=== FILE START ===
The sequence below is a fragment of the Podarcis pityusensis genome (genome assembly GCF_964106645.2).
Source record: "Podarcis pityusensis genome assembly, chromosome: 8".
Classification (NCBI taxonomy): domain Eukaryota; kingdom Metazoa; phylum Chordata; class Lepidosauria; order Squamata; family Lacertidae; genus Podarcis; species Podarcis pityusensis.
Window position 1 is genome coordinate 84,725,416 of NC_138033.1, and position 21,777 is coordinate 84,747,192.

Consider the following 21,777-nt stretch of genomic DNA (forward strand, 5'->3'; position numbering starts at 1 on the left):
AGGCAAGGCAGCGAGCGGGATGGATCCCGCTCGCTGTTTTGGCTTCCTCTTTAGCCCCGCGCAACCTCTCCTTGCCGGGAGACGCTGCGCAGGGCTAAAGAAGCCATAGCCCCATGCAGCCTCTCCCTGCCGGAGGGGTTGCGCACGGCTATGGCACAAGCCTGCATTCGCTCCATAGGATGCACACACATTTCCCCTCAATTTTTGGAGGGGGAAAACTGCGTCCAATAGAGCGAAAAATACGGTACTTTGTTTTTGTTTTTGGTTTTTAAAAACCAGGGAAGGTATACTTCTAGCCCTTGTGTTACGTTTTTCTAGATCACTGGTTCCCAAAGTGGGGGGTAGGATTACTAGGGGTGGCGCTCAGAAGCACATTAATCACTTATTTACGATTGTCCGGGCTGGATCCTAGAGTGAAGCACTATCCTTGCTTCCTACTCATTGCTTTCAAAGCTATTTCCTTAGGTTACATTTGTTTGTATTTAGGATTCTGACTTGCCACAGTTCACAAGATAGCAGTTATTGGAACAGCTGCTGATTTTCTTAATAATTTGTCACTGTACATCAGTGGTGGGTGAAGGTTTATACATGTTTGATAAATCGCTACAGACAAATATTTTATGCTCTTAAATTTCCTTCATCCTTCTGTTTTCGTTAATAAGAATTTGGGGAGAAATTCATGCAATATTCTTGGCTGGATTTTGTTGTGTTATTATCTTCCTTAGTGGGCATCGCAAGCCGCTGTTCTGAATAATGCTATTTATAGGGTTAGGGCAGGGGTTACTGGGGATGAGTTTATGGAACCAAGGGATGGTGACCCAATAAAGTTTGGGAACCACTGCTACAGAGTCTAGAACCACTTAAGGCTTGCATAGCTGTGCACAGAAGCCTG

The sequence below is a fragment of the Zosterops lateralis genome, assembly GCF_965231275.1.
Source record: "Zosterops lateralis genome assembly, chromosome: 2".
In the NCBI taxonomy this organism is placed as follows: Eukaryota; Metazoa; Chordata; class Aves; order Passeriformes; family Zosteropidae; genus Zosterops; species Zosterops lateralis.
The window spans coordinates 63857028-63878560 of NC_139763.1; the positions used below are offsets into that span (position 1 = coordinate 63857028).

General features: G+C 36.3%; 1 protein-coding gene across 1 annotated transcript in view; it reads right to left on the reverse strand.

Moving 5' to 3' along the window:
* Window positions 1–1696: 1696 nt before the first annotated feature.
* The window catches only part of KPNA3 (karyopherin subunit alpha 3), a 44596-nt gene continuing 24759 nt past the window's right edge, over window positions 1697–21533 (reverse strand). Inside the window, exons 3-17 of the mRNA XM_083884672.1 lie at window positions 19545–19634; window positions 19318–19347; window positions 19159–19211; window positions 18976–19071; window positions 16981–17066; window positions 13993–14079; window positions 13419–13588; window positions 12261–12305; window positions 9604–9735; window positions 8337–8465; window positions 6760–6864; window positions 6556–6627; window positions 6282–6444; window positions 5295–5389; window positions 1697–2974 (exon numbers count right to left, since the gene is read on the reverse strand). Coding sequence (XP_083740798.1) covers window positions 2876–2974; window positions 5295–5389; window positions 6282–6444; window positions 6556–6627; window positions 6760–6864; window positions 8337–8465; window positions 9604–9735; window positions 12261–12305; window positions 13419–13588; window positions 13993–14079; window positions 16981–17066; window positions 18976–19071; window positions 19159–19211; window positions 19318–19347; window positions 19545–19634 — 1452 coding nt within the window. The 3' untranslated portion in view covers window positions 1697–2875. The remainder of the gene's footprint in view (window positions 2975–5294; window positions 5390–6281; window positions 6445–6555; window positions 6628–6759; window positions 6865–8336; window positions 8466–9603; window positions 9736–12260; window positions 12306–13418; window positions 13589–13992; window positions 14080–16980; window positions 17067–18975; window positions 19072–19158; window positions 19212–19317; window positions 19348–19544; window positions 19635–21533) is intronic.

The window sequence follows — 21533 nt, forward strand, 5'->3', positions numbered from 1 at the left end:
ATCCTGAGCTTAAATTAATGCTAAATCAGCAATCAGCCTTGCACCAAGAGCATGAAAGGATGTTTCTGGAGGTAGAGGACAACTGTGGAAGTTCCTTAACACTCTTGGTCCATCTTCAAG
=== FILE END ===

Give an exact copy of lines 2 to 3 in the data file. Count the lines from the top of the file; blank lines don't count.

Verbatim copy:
Source record: "Podarcis pityusensis genome assembly, chromosome: 8".
Classification (NCBI taxonomy): domain Eukaryota; kingdom Metazoa; phylum Chordata; class Lepidosauria; order Squamata; family Lacertidae; genus Podarcis; species Podarcis pityusensis.